New Mexico County records vary widely from county to county in both quality and quantity. Some have been carefully preserved while others have been much abused and neglected. Some New Mexico records have simply disappeared. For genealogists doing research in New Mexico there is no effective replace for an on-site search of county courthouse records. For Definitions of all court terms see the Genealogy Encyclopedia.
New Mexico is divided into 33 counties. There were originally nine counties formed in 1852. Santa Ana County, New Mexico Territory, one of the nine original counties, was annexed in 1876 to Bernalillo County, New Mexico. New Mexico State Government is located in Santa Fe.
New Mexico Counties
The county seat’s county clerk’s office retains some probate records, as well as plats, surveys, mining records, deeds, land records, and records pertaining to marriages. They also have files containing mortgages, liens, powers of attorney, military discharges and other documents and affidavits. The district clerk’s office holds records pertaining to probate matters.
The New Mexico State Records Center and Archives has records on file that predate formal county organizations and certain counties may also have similar records on file from Mexican and Territorial times.
The links in the table below link to county and city government offices and is limited to government-maintained websites. If you know of a New Mexico county that has an official government web site but is not linked, or if the link is in error, please contact us so we may edit our database.
|County||Date Formed||Parent County||County Seat|
|Bernalillo||January 6, 1852||One of the nine original counties.||Albuquerque|
|Catron||February 25, 1921||Part of Socorro County.||Reserve|
|Chaves||February 25, 1889||Part of Lincoln County.||Roswell|
|Cibola||June 19, 1981||Part of Valencia County.||Grants|
|Colfax||January 25, 1869||Part of Mora County.||Raton|
|Curry||February 25, 1909||Parts of Quay and Roosevelt Counties.||Clovis|
|De Baca||February 28, 1917||Parts of Chaves and Guadalupe Counties.||Fort Sumner|
|Dona Ana||January 6, 1852||One of the nine original counties.||Las Cruces|
|Eddy||February 25, 1889||Part of Lincoln County.||Carlsbad|
|Grant||January 30, 1868||Part of Doña Ana County.||Silver City|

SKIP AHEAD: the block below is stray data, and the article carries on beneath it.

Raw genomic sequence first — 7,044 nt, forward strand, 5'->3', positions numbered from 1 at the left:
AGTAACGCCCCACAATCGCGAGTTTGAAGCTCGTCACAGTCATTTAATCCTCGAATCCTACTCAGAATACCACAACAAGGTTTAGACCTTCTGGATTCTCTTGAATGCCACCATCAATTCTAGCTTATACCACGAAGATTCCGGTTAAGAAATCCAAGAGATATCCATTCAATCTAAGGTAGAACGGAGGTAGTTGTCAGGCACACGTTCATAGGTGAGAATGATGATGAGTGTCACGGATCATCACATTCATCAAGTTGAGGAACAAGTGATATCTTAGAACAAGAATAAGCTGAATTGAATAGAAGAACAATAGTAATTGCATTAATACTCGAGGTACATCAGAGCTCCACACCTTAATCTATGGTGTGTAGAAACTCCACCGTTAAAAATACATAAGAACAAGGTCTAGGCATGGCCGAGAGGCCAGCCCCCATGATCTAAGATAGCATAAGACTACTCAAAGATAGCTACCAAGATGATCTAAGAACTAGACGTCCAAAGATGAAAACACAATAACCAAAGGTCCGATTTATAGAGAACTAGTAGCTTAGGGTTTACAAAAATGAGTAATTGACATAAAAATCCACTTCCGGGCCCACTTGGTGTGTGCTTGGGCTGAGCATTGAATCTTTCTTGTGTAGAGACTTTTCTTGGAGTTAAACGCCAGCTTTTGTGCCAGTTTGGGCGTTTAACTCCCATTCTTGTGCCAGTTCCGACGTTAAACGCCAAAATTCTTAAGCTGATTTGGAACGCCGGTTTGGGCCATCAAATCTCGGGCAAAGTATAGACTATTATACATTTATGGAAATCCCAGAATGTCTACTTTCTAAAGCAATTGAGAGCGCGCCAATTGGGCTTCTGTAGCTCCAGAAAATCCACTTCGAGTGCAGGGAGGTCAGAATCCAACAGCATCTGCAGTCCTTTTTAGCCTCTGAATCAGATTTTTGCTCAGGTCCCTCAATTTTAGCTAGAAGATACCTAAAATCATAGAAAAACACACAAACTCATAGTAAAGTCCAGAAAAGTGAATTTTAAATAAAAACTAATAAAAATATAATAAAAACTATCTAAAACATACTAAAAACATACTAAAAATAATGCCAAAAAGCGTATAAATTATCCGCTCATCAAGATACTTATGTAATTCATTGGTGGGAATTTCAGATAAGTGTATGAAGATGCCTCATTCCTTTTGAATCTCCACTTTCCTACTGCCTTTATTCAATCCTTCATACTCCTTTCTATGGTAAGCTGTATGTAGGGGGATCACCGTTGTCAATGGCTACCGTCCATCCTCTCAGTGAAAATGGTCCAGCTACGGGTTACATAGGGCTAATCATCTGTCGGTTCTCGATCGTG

|Guadalupe||February 26, 1891||Part of San Miguel County.||Santa Rosa|
|Harding||March 4, 1921||Parts of Mora and Union Counties.||Mosquero|
|Hidalgo||February 25, 1919||Part of Grant County.||Lordsburg|
|Lea||March 7, 1917||Parts of Chaves and Eddy Counties.||Lovington|
|Lincoln||January 16, 1869||Part of Socorro County.||Carrizozo|
|Los Alamos||March 16, 1949||Parts of Sandoval and Santa Fe Counties.||Los Alamos|
|Luna||March 16, 1901||Parts of Doña Ana and Grant Counties.||Deming|
|McKinley||February 23, 1899||Part of Bernalillo County.||Gallup|
|Mora||February 1, 1860||Part of Taos County.||Mora|
|Otero||January 30, 1899||Parts of Doña Ana and Lincoln Counties.||Alamogordo|
|Quay||February 28, 1903||Part of Guadalupe County.||Tucumcari|
|Rio Arriba||January 6, 1852||One of the nine original counties.||Tierra Amarilla|
|Roosevelt||February 28, 1903||Parts of Chaves and Guadalupe Counties.||Portales|
|San Juan||February 24, 1887||Part of Bernalillo County.||Aztec|
|San Miguel||January 6, 1852||Part of Rio Arriba County.||Las Vegas|
|Sandoval||March 10, 1903||One of the nine original counties.||Bernalillo|
|Santa Fe||January 6, 1852||One of the nine original counties.||Santa Fe|
|Sierra||April 3, 1884||Parts of Doña Ana and Socorro Counties.||Truth or Consequences|
|Socorro||January 6, 1852||One of the nine original counties.||Socorro|
|Taos||January 6, 1852||One of the nine original counties.||Taos|
|Torrance||March 16, 1903||Parts of Bernalillo and Valencia Counties.||Estancia|
|Union||February 23, 1893||Parts of Colfax, Mora and San Miguel Counties.||Clayton|
|Valencia||January 6, 1852||One of the nine original counties.||Los Lunas|
Interactive Map of New Mexico Counties Formation
New Mexico Extinct Counties
New Mexico has counties that no longer exist. They were established by the state, provincial, or territorial government. Most of these counties were created and disbanded in the 19th century; county boundaries have changed little since 1900 in the vast majority of states. These counties need to be looked at when doing genealogy research. Pay close attention where the courthouse records went to if the county was abolished or combined with another county.
- Santa Ana County [1852 Map]was one of the seven original partidos created in New Mexico under Mexican rule (was in Judicial District No. 1 from 1847 to 1863, then in JD 2 until 1876). Under U.S. rule, it became a U.S. Territorial county from 1852 until 1876, when it was absorbed by Bernalillo County.
New Mexico Counties with Burned Courthouses
The damage to courthouses greatly has a bearing on genealogists in every way. No only are these historic structures torn from our lifetimes, so are the records they housed: marriage, wills, probate, land records, and others. Once destroyed they’re lost forever. Although they have been placed on mircofilm, computers and film burn too. The most heartbreaking side of this is the reason that nearly all of our courthouses are destroyed at the hands of arsonist. Although, not all records were lost. Many New Mexico counties have suffered a loss of records due to
courthouse fires, floods, and theft.
- Sandoval County Courthouse had a Record loss in 1926.